Stand Up Against Bullying

Stop Victim Blaming: Bullies are the Problem

Targets Mental Health Professionals Leadership
different words in background with victim blaming on top
I was recently talking to a mental health practitioner about my experiences with workplace bullying and being a target. I also mentioned in our conversation that I have a tendency to see half the glass as empty. 

Bullied targets must be careful about sharing their experiences as it is fraught with shame and guilt.  It is common for our experiences to be discounted. But we still want validation and for people to believe and understand what we have been through.  

Having shared some pretty intimate details about being bullied, the mental health professional asked me "In what ways has my negative attitude contributed to my continued involvement in problematic work environments?" The response I received by this mental health professional gave was typical and disappointing. It's common to hear this response, but it's alarming when it comes from someone who is supposed to understand and offer help instead of harming.

This response is just one example of victim blaming experienced by targets. Victim blaming is when you tell the target that their behavior, personality, thinking or mindset led to the bullying.  It's their fault that bullying has taken place. Most times, blaming the victim is easier and more convenient than trying to understand the complexities of workplace bullying.

In workplace bullying situations, victim-blaming allows you to see it as my problem and not an organizational issue. Workplace bullying is described once again as a problem relating to individual workers rather than to organizational culture. It isn't that I am being abused or that my organization allows this kind of behavior, but rather, having a negative attitude, for example, makes me responsible for the issue. And this is wrong and leads to continued workplace bullying and trauma for targets.

In many organizations, bullying is already ingrained in the company culture. In other words, bullying norms, values, expectations, and behaviors are embedded in the organization's foundation, socializing workers into bullying. In a culture of bullying, workers are expected to adhere bullying behaviors, and fill the roles of target, bully, and bystander. The organizational culture rewards compliance and punishes resistance.

The targets are not causing bullying culture. A large number of targets are hired into abusive situations because organizations have bully culture. 

Whenever a target leaves the workplace, bully culture demands that the role be filled. A role shift will replace the target role either internally, meaning another employee will fill the role or  externally, meaning a new hire will end up being the target. Bullying is normalized and part of everyday work life, so someone must fill the role of the target in bully culture. Without intervention, bully culture can maintain itself and survive.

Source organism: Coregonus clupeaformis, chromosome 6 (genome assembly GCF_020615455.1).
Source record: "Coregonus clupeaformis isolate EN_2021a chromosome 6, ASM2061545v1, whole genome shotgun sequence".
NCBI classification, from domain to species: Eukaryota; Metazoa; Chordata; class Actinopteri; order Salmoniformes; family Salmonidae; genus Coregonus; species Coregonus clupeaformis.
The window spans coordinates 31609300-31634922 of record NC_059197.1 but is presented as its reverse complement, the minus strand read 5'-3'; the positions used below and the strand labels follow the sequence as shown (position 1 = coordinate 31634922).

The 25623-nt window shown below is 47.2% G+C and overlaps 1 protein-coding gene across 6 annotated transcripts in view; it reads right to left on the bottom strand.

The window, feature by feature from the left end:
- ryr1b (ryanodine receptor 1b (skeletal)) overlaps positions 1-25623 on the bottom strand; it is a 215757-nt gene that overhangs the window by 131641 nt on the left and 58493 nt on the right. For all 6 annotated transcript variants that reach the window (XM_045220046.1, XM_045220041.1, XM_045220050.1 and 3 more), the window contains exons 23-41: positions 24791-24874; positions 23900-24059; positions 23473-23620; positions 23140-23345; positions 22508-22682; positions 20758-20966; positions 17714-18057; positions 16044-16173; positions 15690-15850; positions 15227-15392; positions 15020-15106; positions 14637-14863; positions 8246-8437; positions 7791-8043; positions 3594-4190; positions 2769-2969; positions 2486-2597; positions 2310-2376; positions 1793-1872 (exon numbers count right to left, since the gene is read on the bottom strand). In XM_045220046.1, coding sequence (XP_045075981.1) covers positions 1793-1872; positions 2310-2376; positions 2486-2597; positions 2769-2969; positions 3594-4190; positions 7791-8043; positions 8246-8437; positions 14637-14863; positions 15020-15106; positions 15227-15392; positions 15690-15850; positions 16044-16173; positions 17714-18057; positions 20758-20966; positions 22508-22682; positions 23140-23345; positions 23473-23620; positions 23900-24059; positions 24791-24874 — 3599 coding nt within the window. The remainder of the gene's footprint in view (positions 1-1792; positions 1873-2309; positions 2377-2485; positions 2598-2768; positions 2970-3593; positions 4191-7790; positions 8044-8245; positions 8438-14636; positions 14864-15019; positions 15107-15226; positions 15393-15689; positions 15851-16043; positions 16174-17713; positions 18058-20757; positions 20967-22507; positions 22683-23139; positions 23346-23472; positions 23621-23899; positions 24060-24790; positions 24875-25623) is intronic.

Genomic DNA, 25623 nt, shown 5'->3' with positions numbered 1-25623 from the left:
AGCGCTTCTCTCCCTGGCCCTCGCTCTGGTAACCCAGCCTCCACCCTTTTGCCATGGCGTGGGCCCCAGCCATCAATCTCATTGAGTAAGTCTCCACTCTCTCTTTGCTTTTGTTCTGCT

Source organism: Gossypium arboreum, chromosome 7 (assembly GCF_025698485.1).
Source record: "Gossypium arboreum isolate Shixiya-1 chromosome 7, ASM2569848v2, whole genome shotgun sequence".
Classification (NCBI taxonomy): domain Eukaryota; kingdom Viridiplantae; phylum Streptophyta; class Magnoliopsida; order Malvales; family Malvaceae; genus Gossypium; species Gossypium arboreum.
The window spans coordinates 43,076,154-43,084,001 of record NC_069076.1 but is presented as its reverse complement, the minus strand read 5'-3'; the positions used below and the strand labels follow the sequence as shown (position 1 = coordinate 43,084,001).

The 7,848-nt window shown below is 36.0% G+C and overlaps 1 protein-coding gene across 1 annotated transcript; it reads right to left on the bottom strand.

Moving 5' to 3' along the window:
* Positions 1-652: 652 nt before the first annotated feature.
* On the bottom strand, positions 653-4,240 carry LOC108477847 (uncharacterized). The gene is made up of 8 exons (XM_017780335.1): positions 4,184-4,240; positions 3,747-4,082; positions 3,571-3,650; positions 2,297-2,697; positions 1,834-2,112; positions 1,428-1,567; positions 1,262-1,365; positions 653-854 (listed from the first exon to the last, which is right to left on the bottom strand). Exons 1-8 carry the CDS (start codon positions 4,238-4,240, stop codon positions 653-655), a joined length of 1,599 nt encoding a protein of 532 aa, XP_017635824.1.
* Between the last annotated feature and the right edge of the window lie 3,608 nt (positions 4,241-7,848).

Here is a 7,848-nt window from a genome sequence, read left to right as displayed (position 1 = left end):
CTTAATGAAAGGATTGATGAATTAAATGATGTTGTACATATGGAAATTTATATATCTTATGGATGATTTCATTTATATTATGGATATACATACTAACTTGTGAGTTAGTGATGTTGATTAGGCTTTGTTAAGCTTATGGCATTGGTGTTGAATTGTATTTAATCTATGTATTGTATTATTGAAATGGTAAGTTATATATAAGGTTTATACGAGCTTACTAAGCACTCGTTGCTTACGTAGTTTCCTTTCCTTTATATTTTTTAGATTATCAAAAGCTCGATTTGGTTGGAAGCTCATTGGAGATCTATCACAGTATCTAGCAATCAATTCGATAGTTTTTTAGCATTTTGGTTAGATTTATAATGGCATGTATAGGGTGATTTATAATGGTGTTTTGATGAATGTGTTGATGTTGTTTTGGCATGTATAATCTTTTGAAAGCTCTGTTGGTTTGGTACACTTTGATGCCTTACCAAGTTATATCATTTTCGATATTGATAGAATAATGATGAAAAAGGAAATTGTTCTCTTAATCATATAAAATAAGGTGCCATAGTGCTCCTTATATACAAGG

My application process led me to believe I was applying for a faculty position, but there was also an opening for a target. My mistake was not reading the fine print. And I didn’t realize that I was being interviewed for that job as well. As soon as I joined the university, I was subjected to the consequences of an unaddressed bully culture. By stepping into the shoes of the last target, I confirmed that bullying culture would persist, and I became the next victim.  As it already existed, I didn't want it or will it to happen.

It is also vital to point out that here are a number of professions and organizations that are at extreme risk of workplace bullying, such as higher education, primary and secondary education, healthcare, and mental health.  When you work in one of these professions, such as I did, you are very likely to move from one workplace with workplace bullying to another. The fact that I was in higher education almost guaranteed that I would be part of a bully culture.

It is challenging for those being bullied at work to find someone who believes in them and takes their concerns seriously. The importance of this cannot be overstated. There is no doubt that workplace bullying is abuse, and we must address it as a serious social problem. It is time to stop blaming targets for a complex problem that needs to be addressed by a cultural shift from bully culture to one that emphasizes employee wellness in the workplace. In the absence of this, you are causing more trauma to the targeted people. 

Call to Action:

Educate yourself about what workplace bullying is and what it isn’t. And make sure know how to help not harm targets.